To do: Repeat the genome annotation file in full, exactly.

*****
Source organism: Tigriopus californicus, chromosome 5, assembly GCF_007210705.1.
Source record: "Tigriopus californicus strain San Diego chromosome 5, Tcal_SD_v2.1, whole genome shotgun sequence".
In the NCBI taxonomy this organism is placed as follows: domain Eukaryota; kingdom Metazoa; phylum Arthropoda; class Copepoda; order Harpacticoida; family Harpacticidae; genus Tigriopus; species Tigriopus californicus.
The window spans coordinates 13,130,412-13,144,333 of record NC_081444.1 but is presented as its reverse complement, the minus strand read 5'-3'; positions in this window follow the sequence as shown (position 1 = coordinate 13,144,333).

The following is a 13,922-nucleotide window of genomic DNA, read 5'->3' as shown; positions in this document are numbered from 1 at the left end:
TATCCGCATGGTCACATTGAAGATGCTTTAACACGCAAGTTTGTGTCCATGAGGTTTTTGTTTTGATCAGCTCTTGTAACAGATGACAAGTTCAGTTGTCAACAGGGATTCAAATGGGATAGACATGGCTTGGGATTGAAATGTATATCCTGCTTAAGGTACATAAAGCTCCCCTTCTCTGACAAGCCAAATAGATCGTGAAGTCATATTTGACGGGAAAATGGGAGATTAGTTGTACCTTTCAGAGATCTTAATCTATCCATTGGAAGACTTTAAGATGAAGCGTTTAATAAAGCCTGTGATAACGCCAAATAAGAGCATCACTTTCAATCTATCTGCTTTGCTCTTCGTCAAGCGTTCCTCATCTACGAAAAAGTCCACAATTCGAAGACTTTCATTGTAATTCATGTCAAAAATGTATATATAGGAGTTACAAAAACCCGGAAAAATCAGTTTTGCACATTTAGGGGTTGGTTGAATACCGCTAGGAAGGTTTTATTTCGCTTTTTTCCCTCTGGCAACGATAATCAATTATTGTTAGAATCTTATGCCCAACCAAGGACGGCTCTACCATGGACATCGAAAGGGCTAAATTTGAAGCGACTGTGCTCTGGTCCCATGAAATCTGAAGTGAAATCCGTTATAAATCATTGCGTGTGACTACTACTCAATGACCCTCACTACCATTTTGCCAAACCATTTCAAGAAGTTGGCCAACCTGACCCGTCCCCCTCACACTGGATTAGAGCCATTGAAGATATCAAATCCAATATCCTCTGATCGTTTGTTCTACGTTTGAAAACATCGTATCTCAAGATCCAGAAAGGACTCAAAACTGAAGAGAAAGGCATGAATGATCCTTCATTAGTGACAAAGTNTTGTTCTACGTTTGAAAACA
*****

Source organism: Tigriopus californicus, chromosome 5, assembly GCF_007210705.1.
Source record: "Tigriopus californicus strain San Diego chromosome 5, Tcal_SD_v2.1, whole genome shotgun sequence".
In the NCBI taxonomy this organism is placed as follows: domain Eukaryota; kingdom Metazoa; phylum Arthropoda; class Copepoda; order Harpacticoida; family Harpacticidae; genus Tigriopus; species Tigriopus californicus.
The window spans coordinates 13,130,412-13,144,333 of record NC_081444.1 but is presented as its reverse complement, the minus strand read 5'-3'; positions in this window follow the sequence as shown (position 1 = coordinate 13,144,333).

The following is a 13,922-nucleotide window of genomic DNA, read 5'->3' as shown; positions in this document are numbered from 1 at the left end:
TATCCGCATGGTCACATTGAAGATGCTTTAACACGCAAGTTTGTGTCCATGAGGTTTTTGTTTTGATCAGCTCTTGTAACAGATGACAAGTTCAGTTGTCAACAGGGATTCAAATGGGATAGACATGGCTTGGGATTGAAATGTATATCCTGCTTAAGGTACATAAAGCTCCCCTTCTCTGACAAGCCAAATAGATCGTGAAGTCATATTTGACGGGAAAATGGGAGATTAGTTGTACCTTTCAGAGATCTTAATCTATCCATTGGAAGACTTTAAGATGAAGCGTTTAATAAAGCCTGTGATAACGCCAAATAAGAGCATCACTTTCAATCTATCTGCTTTGCTCTTCGTCAAGCGTTCCTCATCTACGAAAAAGTCCACAATTCGAAGACTTTCATTGTAATTCATGTCAAAAATGTATATATAGGAGTTACAAAAACCCGGAAAAATCAGTTTTGCACATTTAGGGGTTGGTTGAATACCGCTAGGAAGGTTTTATTTCGCTTTTTTCCCTCTGGCAACGATAATCAATTATTGTTAGAATCTTATGCCCAACCAAGGACGGCTCTACCATGGACATCGAAAGGGCTAAATTTGAAGCGACTGTGCTCTGGTCCCATGAAATCTGAAGTGAAATCCGTTATAAATCATTGCGTGTGACTACTACTCAATGACCCTCACTACCATTTTGCCAAACCATTTCAAGAAGTTGGCCAACCTGACCCGTCCCCCTCACACTGGATTAGAGCCATTGAAGATATCAAATCCAATATCCTCTGATCGTTTGTTCTACGTTTGAAAACATCGTATCTCAAGATCCAGAAAGGACTCAAAACTGAAGAGAAAGGCATGAATGATCCTTCATTAGTGACAAAGTNTTGTTCTACGTTTGAAAACA